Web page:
After 77 years of service, low income public housing complex Gonzales Gardens is bulldozed.
Gonzales Gardens, which was built in 1939 initially as a housing solution for family members of non-commissioned officers stationed at Ft. Jackson and low income citizens, was named after the Gonzales Brothers (William Elliot, Ambrose Elliot and Narciso Gener) who accomplished many notable feats in their lives such as founding one of our nation’s oldest newspapers in production; South Carolina's very own "The State Newspaper”. In its original fashion, Gonzalez Gardens was a "whites-only" complex with 236 units. It wasn't until 1942 that 44 additional units were built to make the total 280 units. Gonzales Gardens and its sister complex Allen Benedict Court, which was a "blacks-only" complex cost a total of 1.8 million to construct.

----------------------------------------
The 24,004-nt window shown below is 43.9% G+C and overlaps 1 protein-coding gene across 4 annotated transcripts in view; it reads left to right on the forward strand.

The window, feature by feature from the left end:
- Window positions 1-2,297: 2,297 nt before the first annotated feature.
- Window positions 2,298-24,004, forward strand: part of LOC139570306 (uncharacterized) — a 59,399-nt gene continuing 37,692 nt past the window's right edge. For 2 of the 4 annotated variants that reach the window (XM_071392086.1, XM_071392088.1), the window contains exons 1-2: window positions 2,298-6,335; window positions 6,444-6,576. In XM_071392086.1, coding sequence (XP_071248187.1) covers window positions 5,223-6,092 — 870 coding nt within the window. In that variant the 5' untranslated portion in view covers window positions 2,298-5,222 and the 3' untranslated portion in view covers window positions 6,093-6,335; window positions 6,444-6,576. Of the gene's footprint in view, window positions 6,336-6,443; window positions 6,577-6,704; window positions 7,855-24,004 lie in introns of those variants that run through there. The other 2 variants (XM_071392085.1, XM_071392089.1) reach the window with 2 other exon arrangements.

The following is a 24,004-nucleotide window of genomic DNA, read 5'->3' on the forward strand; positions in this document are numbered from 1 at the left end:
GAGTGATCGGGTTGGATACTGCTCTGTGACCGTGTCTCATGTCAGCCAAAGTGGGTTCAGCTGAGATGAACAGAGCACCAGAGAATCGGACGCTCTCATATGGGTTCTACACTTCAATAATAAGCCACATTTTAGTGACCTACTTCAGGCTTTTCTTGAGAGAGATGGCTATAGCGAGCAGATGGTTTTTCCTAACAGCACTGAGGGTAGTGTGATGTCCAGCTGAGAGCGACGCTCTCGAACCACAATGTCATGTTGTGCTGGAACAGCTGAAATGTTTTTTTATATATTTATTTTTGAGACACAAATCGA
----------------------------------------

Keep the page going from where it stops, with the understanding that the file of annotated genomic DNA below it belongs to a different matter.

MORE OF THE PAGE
Gonzales Gardens Original Site Map (Source: Columbia Housing Authority)
Generations of productive Columbia residents have lived in Gonzales Gardens, such as basketball star and coach Tyrone Corbin and social activist Archbishop Joseph Cardinal Bernadin who was named as the Archbishop of Chicago in 1982. The razing of Gonzales Gardens was inevitable, thanks to its blatantly apparent aging/outdated infrastructure and high levels of localized crime. Many of the residents of Gonzales Gardens were disabled and the lack of showers, air conditioning, and routes for emergency personnel caused Gonzales Gardens to be a literal hell during South Carolina summers. In its final years "The Gardens" have carried a negative reputation and has been frequently labeled as "hood", "ghetto" or "the projects" by many financially fortunate Columbia residents, many more have simply called it home.